In an ideal world, doctors would write prescriptions in neat handwriting that everyone could read. And pharmacists would give precise directions about taking medicines.
But 61-year-old Buddy Landry of Shreveport, La., has learned that it's important to ask for clarification when prescriptions are unclear.
"I had developed lumps under my arm that were red and becoming painful, which scared me to death," Landry says. His doctors diagnosed his infection as folliculitis and wrote him a prescription for an antibiotic. Landry took the pills until the bottle was empty, but a few weeks later, his infection reappeared. When Landry contacted his doctor again, she asked whether he'd taken the second bottle of the prescription medicine.
"What second bottle?" he asked. Neither his physician nor the pharmacist had mentioned a second bottle. When Landry examined his bottle, he noticed the tiny print at the bottom of the bottle that said two refills were available in the next year. But he didn't know he was expected to fill them and take them.
Mistakes are Common
"Medication error is the most common medical mistake," says Terry Davis, chairperson of the Health Literacy Advisory Board at the American College of Physicians Foundation. Each year, there are about 530,000 adverse drug events related to medication error. Some lead to hospitalization and even death.
Many consumers and medical providers are too cavalier about prescription medications, Davis says.
"People don't slow down enough to be clear about how to take it," she says.
Several studies suggest that more explicit instructions on medicine labels would be helpful, says Michael Wolf, director of the Health Literacy and Learning Program at Northwestern University.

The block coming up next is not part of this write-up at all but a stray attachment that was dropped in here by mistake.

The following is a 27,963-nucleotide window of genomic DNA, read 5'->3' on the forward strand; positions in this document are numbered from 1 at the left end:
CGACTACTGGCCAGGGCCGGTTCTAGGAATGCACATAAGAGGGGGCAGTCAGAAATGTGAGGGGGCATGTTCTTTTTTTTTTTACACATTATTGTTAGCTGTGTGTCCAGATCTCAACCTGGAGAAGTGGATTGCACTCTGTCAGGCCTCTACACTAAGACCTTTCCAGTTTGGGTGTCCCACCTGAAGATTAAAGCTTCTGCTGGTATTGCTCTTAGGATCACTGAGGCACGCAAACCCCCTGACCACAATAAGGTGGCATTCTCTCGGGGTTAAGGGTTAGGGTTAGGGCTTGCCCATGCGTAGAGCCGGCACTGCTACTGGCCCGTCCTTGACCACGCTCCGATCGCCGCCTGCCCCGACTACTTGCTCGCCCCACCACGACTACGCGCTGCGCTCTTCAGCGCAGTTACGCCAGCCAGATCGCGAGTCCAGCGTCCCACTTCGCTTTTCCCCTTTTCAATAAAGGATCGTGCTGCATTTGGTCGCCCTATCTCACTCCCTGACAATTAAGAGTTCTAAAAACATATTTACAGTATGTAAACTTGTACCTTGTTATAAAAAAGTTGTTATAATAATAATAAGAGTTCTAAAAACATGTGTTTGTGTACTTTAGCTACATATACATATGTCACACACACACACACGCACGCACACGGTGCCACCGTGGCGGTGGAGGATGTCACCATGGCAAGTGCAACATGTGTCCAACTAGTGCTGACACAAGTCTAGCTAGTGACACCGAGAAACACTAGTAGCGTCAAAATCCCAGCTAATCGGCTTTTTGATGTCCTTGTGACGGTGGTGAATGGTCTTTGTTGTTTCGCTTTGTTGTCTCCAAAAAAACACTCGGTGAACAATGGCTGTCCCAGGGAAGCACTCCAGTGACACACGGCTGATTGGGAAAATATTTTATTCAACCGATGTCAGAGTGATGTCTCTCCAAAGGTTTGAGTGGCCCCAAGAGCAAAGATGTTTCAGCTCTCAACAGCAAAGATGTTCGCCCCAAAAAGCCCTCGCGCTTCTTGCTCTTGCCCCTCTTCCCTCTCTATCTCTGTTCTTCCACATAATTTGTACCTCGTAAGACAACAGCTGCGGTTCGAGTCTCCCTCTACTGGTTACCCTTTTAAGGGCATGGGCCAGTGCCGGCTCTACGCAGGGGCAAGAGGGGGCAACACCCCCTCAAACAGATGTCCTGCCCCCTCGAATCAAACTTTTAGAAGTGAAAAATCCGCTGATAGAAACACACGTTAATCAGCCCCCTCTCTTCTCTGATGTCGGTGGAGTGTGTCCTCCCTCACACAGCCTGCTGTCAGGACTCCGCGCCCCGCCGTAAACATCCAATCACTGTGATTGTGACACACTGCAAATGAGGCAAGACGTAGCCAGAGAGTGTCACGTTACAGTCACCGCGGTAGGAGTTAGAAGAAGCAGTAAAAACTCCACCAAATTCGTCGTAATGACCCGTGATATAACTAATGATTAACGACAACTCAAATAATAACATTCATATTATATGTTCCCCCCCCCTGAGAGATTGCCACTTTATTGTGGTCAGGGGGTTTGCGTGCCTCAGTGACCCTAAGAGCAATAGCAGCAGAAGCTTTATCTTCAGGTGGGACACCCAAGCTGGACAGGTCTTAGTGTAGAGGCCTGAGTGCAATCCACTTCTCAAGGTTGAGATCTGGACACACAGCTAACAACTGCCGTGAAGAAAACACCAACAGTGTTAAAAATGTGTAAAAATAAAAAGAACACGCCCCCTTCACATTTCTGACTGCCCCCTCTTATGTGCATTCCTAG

For instance, directions that include specific times, such as "Take at 8 a.m. and at 5 p.m.," might be better than instructions that say, "Take twice daily," according to Wolf.
Wolf's recent studies show that people often misinterpret the neon warning stickers that are placed on pill bottles by pharmacists. Some of the more common ones, such as "Take With Food," or "Medication Should Be Taken with Plenty of Water," are paired with images or icons that are confusing. The "For External Use Only" warning comes with a picture of a person with lines radiating around the body. People misinterpret this image to mean the medication is radioactive.
"The icons don't make any sense," says Wolf.
And the phrasing is awkward, too.
"If you go back to the late 1800s, you see the language from British apothecaries using the 'external use only' phrase. We just haven't changed anything," he says.
Wolf and his colleagues are pushing for change. They want the Food and Drug Administration to mandate some system of uniform labeling, similar to what appears on over-the-counter medications.
Pharmacies Introduce Change
Several chain pharmacies are making efforts to clear up some of the confusion. Last year, Target introduced new flat-surfaced pill bottles and new labels. One hallmark feature is that the store's name now appears in small print at the bottom of the bottle, so that the medicine's name and directions can appear in larger print at the top of the bottle.
Other changes include a color-coding system that assigns a color to each member of a family, so medications aren't confused. Target also dispenses syringes with liquid medications. The top of the bottle is custom fit to the syringe to help minimize dosing errors.
Self-Imposed Quality Control
Ultimately, it's up to the patient to ask doctors and pharmacists questions when medicine directions are vague.
"You are the one administering your medicine, not your doctor," Michael Wolf says. "You're in charge of quality control."
He suggests that whenever a person is prescribed a medicine, they take the time to learn how precisely to take it and whether a refill is needed.